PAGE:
Source: Brent Edwards NBR
Fri, 28 Sep 2018
Forestry Minister Shane Jones has a blunt message for foreign investors that they will no longer be given free rein to export raw logs.
Mr Jones was in China and Japan last encouraging more investment in forestry once changes to the Overseas Investment Act come into force next month.
But he says investors will not be able to just do what they like.
“I clearly stated that the high tide mark, where New Zealand society is going to tolerate the wholesale exportation of all the raw logs with diminishing processing happening in New Zealand, has come and gone.”
In China potential investors told him they bought raw logs from New Zealand because that is what the rules here allowed.
“You change your policy then we’ll change,” he says they told him.
And the rules are going to change but just how is not quite clear yet.
“We’re going to come up with some options. I’m not entirely sure what they are. They will not include an export tax. I’ve been told by David Parker that’s illegal although I campaigned on it.
“But there’s no shortage of other options. We already restrict the ability of people to export indigenous timber. I don’t want to restrict the ability of people to sell logs but first I want them to observe the obligations to wealth generating, job generating, Kiwi-based businesses and people should expect that from me as the first citizen of the provinces,” Mr Jones says.
The China connection
In the year to the end of March forest exports rose 15.8% from the previous year to $6.2 billion. China took 47% of New Zealand’s exports, including 75% of its export logs.
Mr Jones says the Chinese market has grown remarkably.
“It has been an economic life line but I just don’t think it is sustainable model.”
Mr Jones says one thing that concerns potential investors the most is the need to have a guarantee of supply to justify a 30-year investment in processing plant.
He says he made the point to the Chinese that New Zealand believes in the rules of international trade which was “music to their ears” in contrast to the trade dispute with the United States.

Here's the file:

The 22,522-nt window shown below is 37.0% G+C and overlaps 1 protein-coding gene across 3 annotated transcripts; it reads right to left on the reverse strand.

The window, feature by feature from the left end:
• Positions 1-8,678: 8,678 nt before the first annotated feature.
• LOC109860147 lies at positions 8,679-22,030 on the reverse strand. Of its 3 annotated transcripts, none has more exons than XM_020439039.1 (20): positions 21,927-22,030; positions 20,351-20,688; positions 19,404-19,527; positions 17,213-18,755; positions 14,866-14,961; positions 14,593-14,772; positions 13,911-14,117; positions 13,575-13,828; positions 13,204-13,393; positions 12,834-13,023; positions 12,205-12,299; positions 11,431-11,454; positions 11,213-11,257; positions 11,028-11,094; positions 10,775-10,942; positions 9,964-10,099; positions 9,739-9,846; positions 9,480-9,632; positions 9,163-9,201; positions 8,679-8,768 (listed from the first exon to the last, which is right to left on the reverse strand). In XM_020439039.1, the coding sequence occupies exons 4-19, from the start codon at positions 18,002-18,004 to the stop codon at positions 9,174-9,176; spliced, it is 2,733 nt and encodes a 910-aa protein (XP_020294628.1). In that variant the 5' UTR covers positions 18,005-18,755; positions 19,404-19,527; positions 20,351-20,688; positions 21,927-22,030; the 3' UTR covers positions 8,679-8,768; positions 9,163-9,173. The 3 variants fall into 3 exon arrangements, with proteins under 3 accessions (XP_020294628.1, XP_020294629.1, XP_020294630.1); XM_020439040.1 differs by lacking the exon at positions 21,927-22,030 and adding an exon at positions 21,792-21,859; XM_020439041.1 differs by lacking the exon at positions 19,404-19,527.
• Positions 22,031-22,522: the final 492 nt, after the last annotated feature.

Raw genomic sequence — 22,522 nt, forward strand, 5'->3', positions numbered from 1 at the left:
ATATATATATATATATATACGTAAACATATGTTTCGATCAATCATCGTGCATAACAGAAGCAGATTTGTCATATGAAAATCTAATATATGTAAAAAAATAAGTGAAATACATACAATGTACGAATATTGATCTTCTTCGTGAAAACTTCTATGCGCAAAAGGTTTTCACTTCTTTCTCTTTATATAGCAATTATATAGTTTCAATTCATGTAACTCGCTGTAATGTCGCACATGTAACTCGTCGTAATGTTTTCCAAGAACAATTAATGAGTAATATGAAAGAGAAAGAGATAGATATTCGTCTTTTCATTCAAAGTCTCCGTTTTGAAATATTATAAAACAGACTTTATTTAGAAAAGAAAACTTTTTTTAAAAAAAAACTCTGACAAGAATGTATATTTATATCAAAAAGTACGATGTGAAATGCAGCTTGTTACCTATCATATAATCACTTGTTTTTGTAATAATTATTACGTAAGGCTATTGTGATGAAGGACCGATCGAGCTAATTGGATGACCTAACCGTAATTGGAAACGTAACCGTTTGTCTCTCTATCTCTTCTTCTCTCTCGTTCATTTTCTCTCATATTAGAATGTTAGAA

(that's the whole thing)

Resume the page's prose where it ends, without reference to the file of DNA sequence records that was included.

“Although we’ve opened up the opportunities for foreign direct investment at a larger scale through the OIA changes, the appetite really and the expectation of the government and the regions is that we are going to process more of this raw material.”
He says delegates from the US, Canada and Russia all made the point that New Zealand is the last country in the world to maintain a purely laissez faire approach to its forestry industry while the others all require their logs to be processed before being exported.
Mr Jones says his job is to challenge the economic orthodoxy of the past 30 years in New Zealand. In particularly he wants to ensure the wall of wood that will come out of the East Coast is substantially processed in Gisborne before being exported.
“I don’t care if that sounds like economic hooliganism. That is what I’m going to try to do.”
He says Japanese investment in the New Zealand forestry industry is already substantial and they, too, want ongoing certainty about the supply of wood to their processing plants.
“Their fears are if they expand their investments in processing what guarantees can I give them about adequacy of supply.”
He says until now successive governments have left it all to the market and the log market has spiked, partly because of cost advantages in China, but it is a privilege for people to invest in New Zealand and it comes with obligations.
“I’m a politician who’s about to remind everyone of their obligations.”
Source: Brent Edwards NBR